Speaking to Swissinfo, finance ministry spokesman Dieter Leutwyler rejected concerns over the independence of the new regulator.

"We do not share the concerns of the IMF in the field of independence, sanctions and costs of regulation," he said. "The independence of Finma is an important prerequisite for it to be able to fulfil its supervisory duties."

Swiss banking industry officials have expressed worries over the separation of powers within the new unitary authority, and have also questioned the overlap of powers and whether this will reduce the regulator's efficiency.

"There is a saying that if it ain't broke then don't fix it and I strongly believe in that. Regulation works very well in Switzerland so why change it?" Professor Hans Geiger of Zurich University's Swiss Banking Institute told swissinfo.

He added that the creation of Finma was, nevertheless, "absolutely necessary."

In June, 2007, a Geneva court blocked the release of some of CHF7.6 million ($6.2 million) held in a Swiss bank accounts by former Haitian dictator Jean-Claude "Baby Doc" Duvalier.

The order came just days before a previous freeze by the Swiss authorities was due to expire, and which would have allowed members of Duvalier's family to begin withdrawing funds from the accounts from June 3.

The request for the order was lodged on behalf of two Haitian individuals, a priest and a taxi driver, who were persecuted under the Duvalier regime. The plaintiffs were trying to have a 1988 US court ruling, which ordered the Duvaliers to pay them US$1.75 million in damages, recognised in Switzerland.

Duvalier and his followers have been accused by Haiti's new government of siphoning off state funds during their reign, but the money in question has been caught up in legal wrangling ever since the Duvalier regime was ousted in 1986.

Then in August, 2007, it emerged that Duvalier's assets held in Swiss bank accounts would remain frozen for an additional year.

In an announcement after a meeting of the seven-member Swiss cabinet in Bern, government spokesman Oswald Sigg confirmed that the federal government "has decided to extend the freeze by 12 months."

According to the Associated Press, Swiss Foreign Ministry spokesman Jean-Philippe Jeannerat said that the extension followed assurances by Haiti that proceedings against Duvalier would be launched "in the near future", which is a necessary step for Switzerland to confiscate the funds.

Marc Henzelin, lawyer for the plaintiffs, said that most of the money is held in one account with the Geneva branch of UBS, in the name of the "Brouilly Foundation" in Liechtenstein. The Brouilly Foundation is owned by a Panama-based company, which in turn is owned by members of the Duvalier family.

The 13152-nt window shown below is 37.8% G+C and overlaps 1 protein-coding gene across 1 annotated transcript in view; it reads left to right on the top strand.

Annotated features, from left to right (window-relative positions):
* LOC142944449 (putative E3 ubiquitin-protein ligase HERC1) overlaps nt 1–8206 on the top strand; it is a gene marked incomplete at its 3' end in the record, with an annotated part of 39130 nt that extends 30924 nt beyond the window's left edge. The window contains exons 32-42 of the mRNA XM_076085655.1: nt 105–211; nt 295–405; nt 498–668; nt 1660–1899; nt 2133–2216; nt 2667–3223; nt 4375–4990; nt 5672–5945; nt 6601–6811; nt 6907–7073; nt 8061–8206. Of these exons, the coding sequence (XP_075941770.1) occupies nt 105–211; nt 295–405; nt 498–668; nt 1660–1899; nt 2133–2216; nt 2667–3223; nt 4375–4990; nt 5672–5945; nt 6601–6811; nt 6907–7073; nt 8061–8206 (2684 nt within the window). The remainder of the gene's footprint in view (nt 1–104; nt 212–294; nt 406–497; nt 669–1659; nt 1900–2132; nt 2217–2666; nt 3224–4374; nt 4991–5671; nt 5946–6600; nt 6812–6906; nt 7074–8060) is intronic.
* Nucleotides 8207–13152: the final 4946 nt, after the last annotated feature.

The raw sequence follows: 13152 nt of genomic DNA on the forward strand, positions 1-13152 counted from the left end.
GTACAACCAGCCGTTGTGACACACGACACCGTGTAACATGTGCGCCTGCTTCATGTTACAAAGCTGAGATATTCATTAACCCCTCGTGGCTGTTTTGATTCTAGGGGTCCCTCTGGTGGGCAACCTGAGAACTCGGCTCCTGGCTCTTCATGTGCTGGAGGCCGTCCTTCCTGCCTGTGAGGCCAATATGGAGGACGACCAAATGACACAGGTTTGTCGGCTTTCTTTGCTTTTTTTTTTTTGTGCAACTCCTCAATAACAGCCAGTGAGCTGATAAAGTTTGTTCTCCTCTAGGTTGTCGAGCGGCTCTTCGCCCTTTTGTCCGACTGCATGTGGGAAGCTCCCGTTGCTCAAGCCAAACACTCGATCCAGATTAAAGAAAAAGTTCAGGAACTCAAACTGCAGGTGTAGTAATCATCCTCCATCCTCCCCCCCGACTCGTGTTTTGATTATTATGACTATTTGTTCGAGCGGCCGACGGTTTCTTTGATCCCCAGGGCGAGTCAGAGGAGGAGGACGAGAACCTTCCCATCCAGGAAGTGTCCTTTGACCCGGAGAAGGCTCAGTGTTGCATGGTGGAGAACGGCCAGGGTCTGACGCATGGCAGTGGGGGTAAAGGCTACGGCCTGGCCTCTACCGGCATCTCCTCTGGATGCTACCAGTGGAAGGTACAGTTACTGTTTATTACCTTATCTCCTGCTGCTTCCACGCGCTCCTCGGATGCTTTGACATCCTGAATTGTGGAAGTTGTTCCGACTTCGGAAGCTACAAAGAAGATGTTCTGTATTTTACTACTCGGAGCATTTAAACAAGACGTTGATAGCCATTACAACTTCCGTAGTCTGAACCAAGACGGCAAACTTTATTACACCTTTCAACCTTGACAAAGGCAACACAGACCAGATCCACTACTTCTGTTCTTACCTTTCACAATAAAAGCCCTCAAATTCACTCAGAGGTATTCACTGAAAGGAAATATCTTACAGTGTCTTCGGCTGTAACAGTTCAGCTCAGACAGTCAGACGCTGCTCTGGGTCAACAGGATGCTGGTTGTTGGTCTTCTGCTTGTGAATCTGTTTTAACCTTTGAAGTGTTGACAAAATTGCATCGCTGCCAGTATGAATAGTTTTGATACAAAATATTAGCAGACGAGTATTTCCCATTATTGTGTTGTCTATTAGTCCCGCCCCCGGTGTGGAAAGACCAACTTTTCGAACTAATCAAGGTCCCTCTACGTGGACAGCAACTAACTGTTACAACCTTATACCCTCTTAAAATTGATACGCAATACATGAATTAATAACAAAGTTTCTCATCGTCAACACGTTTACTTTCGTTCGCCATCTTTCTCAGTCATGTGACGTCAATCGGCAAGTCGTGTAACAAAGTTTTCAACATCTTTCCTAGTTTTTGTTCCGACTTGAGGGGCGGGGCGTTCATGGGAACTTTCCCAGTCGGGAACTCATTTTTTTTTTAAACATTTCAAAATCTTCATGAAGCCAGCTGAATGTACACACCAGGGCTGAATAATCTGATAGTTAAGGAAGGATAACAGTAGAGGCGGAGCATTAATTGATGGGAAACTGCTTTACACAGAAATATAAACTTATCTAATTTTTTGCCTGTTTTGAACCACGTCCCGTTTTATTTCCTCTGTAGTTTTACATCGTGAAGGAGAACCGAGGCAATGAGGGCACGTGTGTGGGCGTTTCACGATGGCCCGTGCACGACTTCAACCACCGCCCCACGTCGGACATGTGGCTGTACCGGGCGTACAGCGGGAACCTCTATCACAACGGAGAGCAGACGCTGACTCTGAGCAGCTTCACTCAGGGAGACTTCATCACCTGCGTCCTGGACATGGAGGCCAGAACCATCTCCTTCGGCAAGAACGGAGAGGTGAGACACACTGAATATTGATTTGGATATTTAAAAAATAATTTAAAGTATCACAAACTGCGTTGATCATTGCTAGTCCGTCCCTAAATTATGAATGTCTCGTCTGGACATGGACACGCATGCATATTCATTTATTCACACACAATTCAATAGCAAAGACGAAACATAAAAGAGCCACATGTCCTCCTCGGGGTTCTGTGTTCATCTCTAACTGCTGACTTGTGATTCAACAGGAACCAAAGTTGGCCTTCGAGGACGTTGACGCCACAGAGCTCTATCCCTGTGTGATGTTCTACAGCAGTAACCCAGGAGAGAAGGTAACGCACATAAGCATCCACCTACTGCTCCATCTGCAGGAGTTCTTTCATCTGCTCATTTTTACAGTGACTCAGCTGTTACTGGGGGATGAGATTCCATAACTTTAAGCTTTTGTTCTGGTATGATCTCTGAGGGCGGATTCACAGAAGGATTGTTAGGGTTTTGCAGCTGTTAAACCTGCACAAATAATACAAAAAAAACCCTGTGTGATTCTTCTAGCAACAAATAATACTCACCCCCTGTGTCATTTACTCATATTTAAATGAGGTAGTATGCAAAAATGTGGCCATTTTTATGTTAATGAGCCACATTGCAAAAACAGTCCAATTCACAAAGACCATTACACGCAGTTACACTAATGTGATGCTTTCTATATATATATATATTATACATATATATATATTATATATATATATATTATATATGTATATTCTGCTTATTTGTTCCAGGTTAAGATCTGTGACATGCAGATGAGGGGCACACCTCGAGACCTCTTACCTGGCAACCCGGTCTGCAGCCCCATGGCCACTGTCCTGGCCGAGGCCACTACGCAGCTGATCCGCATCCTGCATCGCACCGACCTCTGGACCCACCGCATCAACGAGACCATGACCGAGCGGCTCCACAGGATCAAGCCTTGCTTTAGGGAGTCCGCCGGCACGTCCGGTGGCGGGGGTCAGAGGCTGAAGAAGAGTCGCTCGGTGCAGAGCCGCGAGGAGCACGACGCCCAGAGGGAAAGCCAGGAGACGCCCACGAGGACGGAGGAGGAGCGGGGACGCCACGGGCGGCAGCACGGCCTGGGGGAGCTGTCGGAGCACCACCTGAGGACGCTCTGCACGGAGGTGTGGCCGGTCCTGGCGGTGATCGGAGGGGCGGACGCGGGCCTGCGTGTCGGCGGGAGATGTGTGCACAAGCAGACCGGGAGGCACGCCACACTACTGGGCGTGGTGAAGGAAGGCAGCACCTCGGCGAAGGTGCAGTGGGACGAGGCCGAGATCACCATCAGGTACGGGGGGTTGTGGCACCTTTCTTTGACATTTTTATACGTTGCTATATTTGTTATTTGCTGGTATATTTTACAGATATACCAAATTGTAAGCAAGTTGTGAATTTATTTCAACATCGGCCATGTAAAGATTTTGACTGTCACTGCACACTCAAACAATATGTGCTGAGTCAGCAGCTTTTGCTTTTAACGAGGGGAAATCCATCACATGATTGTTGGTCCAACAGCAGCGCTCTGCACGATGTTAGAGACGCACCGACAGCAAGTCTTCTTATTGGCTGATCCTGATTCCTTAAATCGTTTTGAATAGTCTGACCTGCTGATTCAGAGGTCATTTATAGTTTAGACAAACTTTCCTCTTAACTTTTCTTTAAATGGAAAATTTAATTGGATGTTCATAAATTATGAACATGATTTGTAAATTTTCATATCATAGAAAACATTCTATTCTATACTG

In January, 2007, it was announced that Switzerland was to become a member of the Financial Stability Forum (FSF), a body which brings together high-ranking representatives of national authorities and international financial institutions.

Membership of the FSF afforded Switzerland the opportunity to participate actively in the international dialogue on early identification of questions relevant to stability and financial market regulation and oversight. In particular, Switzerland will greatly benefit from taking part in the discussions held by the authorities of the major financial centres on relevant questions regarding international financial systems.

As a new member of the Financial Stability Forum (FSF), Switzerland was represented for the first time at the meeting of 29 March 2007. Jean-Pierre Roth, Chairman of the Governing Board of the Swiss National Bank, was the Swiss representative.

The FSF was established by the Ministers of Finance and central bank governors of the G7 countries in 1999, in the aftermath of the Asian crisis. It seeks to enhance cooperation and to promote coordination in overseeing the international financial system. Moreover, it serves to reduce systemic risk.

In addition to ministries of finance, central banks and regulatory bodies of the G7 countries, central bank governors of Australia, Hong Kong, the Netherlands, Singapore and now also Switzerland hold seats in the organisation. International financial institutions, international regulatory and supervisory authorities and the European Central Bank are also represented in the FSF.

In April 2007, the Swiss government's Federal Department of Finance released new figures showing the amount of tax withheld from the savings of individuals resident in EU member states under the much-maligned EU Savings Tax Directive regime.

The gross revenue generated from the imposition of Switzerland’s system of tax retention on interest payments in Switzerland, on earnings liable to tax in the EU for the 2006 tax year, amounted to CHF536.7 million (EUR327 million). For the second half of 2005 the amount collected was CHF159.4 million.

Overall in 2006, approximately 55,000 declarations were received (35,376 declarations were received for the second half of 2005).

On 31 March, the payment deadline expired for EU tax retained from individuals resident in EU member states on interest payments made by Swiss paying agents during the course of 2006.

The agreement on the taxation of savings income with the European Community in force since 1 July 2005 made provision for 75% of the proceeds to be passed on to the member states concerned. 25% goes to the Confederation, of which 10% is passed on to the cantons. This meant that CHF402.54 million was passed on to EU member states, while Switzerland's share amounted to CHF134.18 million.